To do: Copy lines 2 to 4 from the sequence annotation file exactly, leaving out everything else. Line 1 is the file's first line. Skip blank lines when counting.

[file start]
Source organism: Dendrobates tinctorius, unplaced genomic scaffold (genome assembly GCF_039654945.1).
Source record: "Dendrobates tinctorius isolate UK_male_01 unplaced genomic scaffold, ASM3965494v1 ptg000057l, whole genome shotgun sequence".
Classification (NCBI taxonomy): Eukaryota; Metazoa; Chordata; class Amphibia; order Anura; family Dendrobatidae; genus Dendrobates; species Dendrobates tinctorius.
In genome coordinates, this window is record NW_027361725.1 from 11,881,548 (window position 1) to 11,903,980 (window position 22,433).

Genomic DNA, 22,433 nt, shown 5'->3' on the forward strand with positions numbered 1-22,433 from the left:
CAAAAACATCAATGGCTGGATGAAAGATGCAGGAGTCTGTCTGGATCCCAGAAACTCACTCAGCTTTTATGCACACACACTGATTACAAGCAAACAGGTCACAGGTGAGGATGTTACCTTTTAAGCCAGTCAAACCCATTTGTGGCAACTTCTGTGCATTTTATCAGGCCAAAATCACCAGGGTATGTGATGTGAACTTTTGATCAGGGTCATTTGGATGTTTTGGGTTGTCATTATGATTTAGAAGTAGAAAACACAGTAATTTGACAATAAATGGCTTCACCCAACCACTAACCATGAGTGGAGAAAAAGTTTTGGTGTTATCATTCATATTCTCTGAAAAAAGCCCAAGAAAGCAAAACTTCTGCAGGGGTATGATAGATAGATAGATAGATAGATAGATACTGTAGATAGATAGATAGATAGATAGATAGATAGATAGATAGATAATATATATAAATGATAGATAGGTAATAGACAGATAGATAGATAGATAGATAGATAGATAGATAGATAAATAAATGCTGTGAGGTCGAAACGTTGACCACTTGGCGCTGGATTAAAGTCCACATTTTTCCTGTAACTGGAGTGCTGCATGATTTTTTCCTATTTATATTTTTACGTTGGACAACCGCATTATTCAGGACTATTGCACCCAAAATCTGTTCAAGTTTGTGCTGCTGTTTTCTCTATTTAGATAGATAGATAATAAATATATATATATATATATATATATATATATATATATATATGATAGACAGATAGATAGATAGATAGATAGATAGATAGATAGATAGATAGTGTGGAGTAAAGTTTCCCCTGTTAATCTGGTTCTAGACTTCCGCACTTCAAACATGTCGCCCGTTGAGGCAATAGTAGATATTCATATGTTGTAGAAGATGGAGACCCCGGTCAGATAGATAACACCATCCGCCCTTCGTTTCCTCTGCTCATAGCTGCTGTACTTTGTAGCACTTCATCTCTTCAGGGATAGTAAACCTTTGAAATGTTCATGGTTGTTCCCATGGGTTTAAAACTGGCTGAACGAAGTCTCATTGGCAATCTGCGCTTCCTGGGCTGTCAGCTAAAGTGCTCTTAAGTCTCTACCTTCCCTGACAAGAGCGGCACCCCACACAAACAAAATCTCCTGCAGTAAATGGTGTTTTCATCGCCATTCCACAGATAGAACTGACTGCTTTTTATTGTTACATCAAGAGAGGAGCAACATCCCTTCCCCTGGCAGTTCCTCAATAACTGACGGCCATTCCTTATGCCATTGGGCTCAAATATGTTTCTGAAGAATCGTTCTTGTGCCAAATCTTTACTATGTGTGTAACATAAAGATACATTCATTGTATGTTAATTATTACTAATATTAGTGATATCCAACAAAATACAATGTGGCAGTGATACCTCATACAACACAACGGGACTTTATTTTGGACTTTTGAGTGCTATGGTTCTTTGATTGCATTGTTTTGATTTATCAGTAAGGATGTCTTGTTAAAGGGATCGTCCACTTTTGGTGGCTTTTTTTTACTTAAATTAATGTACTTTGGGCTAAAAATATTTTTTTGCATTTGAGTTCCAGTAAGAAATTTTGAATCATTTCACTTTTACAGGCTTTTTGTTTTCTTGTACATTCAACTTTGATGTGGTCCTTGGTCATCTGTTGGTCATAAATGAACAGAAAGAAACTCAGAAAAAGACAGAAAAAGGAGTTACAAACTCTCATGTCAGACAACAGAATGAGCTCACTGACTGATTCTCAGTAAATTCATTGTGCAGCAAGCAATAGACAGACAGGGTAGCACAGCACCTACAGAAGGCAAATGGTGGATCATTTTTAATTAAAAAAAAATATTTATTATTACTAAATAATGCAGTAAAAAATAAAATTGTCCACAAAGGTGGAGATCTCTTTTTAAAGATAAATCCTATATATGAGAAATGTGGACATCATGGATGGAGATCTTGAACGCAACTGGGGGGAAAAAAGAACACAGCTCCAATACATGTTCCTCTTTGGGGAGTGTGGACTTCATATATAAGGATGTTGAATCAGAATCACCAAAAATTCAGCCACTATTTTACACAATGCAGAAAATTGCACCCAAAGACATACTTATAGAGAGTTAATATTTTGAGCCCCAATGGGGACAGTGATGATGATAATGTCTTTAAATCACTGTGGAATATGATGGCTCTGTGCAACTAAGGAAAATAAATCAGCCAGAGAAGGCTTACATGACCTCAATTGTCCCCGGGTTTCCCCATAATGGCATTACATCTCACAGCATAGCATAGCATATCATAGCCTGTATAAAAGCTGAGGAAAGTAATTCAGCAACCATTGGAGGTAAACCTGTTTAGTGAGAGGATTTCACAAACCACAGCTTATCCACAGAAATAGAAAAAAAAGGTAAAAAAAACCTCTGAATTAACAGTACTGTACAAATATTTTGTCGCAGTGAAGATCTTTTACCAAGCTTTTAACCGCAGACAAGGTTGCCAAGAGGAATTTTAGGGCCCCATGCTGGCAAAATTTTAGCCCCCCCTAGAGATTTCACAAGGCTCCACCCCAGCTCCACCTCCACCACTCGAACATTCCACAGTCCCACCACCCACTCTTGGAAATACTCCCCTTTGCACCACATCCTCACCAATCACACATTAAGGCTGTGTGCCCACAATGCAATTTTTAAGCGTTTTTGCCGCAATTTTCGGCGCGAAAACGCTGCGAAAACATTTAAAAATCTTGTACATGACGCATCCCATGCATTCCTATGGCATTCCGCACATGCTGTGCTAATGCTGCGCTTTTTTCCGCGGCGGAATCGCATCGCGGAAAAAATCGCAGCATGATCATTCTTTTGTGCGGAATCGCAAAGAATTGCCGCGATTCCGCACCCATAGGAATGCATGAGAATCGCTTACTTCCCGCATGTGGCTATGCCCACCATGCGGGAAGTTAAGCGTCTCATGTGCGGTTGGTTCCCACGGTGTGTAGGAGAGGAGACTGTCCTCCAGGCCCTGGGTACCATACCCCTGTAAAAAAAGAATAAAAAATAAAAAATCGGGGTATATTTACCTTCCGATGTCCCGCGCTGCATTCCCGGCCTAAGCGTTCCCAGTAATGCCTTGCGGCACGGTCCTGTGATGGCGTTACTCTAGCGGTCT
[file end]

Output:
Source record: "Dendrobates tinctorius isolate UK_male_01 unplaced genomic scaffold, ASM3965494v1 ptg000057l, whole genome shotgun sequence".
Classification (NCBI taxonomy): Eukaryota; Metazoa; Chordata; class Amphibia; order Anura; family Dendrobatidae; genus Dendrobates; species Dendrobates tinctorius.
In genome coordinates, this window is record NW_027361725.1 from 11,881,548 (window position 1) to 11,903,980 (window position 22,433).